Television and Web broadcasters recently made their pitches to media buyers during the upfronts and NewFronts respectively. After taking in these annual presentations, since well before there were two fronts to attend, we concluded that holding two separate events is unnecessary. To reflect how today’s audiences consume media, the industry needs a unified “VideoFront.”
Consumers Aren’t Differentiating, Why Is Our Industry?
Despite pundits’ proclamations over the last few years that traditional television is dying, research continues to remind us it’s alive and well. What is fading away however is the distinction between terrestrial television and the myriad of online video content available today. Consumers aren’t differentiating — they want video content. Why should our industry?
Media and technology continue to converge, reinforcing this seamlessness and giving consumers the ability to watch what they want, when they want and on whatever device is convenient to them. If brands haven’t already embraced this always-on mindset, they need to do so. Brands need a unified message that reaches their audience anytime, anywhere while taking advantage of each platform’s unique benefits to the consumer.
Slowly Seeing the Light
Some television networks have gotten the message. During this year’s upfront, ABC, NBC and Turner announced that they have merged their offline and online sales forces. These “one-stop shops” aim to make it easier for media buyers to purchase screen-agnostic campaigns for their clients.
While networks have been offering integrated campaigns for sometime, Turner’s Now Media offers new ways to measure and prove the value of these campaigns. NBC’s Project Symphony singles out select projects to promote across all its platforms.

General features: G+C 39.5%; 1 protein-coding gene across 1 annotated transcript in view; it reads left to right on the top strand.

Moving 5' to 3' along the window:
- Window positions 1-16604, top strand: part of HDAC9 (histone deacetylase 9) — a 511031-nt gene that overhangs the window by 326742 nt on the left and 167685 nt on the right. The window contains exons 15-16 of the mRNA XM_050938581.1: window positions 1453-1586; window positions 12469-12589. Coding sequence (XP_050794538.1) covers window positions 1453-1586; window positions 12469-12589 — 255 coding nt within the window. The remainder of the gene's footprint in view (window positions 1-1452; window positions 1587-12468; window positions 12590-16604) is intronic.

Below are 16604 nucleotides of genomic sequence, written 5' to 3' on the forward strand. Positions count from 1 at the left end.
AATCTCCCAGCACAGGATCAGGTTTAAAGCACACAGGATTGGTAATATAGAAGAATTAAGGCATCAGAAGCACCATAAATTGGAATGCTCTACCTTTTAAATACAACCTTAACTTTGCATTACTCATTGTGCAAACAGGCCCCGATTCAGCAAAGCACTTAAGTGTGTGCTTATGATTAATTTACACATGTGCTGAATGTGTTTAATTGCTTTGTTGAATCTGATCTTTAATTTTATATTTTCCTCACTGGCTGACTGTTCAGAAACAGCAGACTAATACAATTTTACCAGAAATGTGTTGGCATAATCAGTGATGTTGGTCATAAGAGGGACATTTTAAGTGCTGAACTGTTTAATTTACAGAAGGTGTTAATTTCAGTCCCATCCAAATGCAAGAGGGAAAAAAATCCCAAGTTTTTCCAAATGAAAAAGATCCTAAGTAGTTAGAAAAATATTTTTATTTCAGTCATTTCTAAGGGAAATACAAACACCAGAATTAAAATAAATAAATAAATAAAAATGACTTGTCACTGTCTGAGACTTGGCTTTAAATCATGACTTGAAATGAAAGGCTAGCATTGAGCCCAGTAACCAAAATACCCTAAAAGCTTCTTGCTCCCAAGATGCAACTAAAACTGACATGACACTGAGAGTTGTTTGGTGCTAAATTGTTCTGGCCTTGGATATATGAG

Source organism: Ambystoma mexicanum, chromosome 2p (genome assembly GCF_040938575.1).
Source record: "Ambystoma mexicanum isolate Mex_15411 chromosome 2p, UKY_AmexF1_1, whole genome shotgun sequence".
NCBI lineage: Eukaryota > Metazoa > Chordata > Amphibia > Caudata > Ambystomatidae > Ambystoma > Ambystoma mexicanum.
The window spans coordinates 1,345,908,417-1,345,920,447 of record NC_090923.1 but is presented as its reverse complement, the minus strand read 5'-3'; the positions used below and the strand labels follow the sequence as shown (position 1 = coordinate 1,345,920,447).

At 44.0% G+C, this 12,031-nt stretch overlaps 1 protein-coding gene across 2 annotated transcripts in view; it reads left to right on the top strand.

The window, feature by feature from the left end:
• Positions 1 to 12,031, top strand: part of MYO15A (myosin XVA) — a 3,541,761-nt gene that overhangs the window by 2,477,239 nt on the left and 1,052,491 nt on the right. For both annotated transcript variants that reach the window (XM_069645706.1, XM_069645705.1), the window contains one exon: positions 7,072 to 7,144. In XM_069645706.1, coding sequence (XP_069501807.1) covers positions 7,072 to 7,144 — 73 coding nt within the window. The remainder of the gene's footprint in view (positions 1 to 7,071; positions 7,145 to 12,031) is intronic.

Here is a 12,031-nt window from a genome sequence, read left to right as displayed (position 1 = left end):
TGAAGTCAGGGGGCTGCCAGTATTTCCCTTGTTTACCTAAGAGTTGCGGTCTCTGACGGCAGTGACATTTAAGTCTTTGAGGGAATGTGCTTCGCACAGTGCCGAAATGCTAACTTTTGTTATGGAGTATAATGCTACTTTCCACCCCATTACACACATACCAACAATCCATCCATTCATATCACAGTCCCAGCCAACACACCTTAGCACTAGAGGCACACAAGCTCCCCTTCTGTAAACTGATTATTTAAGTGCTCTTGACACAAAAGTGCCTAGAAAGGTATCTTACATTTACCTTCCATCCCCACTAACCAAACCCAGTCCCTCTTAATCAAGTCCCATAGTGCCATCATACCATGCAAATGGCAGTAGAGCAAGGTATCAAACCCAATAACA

As evidenced by Now Media’s inclusion of measurement and analytics tools, the data driving media campaigns is evolving. Media planners are still using Nielsen age and demographic guarantees during this upfront period, but they are also pulling in information from additional sources, such as Rentrak and Axiom. We also believe Nielsen TV Households will eventually be called Nielsen Connected Households to better reflect consumers’ device-agnostic viewing habits.
While networks are slowly merging their online and offline properties, progress is slow, and there are still hurdles to overcome. While we predict that we will eventually have the option to purchase a network guarantee that covers all devices, the majority of networks don’t yet offer that option. We’re still dealing with TV guarantees from Nielsen and digital guarantees from Nielsen Online Campaign Ratings and comScore validated Campaign Essentials. (Although the fact that the industry widely accepts guarantees from the latter two organizations is progress in the right direction.)
While consumers enjoy a wide variety of content, and publishers are finding ways to unify their content platforms, a problem has emerged. The sheer amount of video content available is resulting in audience fragmentation. In fact, AdAge notes that television networks are spending more money to reach fewer viewers. If the number of new series announced at this year’s upfronts and NewFronts is any indication, this problem will only get worse.
In an attempt to reverse this trend, offline and online publishers are creating “events” to draw in viewers across platforms. Capitalizing on the success of last year’s “The Sound of Music,” NBC is planning live performances of “Peter Pan” and “The Music Man,” and Fox will produce a live version of “Grease.” This summer, Xbox will live stream the Bonnaroo music festival, and Yahoo will start airing a live concert every day for one year.
Online Going Offline
As a final example of how the offline and online worlds are converging, YouTube recently embraced more traditional advertising. In addition to highlighting fashion vlogger Bethany Mota at its NewFront presentation, YouTube produced print and outdoor ads featuring Mota, cosmetics guru Michelle Phan and other stars who got their starts on the video site.
Consumers no longer distinguish between types of video content, and marketers must do the same. They must reach their audiences with a coherent message that adapts to any number of mediums and platforms. A unified “VideoFront” event would help complete the picture by connecting publishers with advertisers and consumers.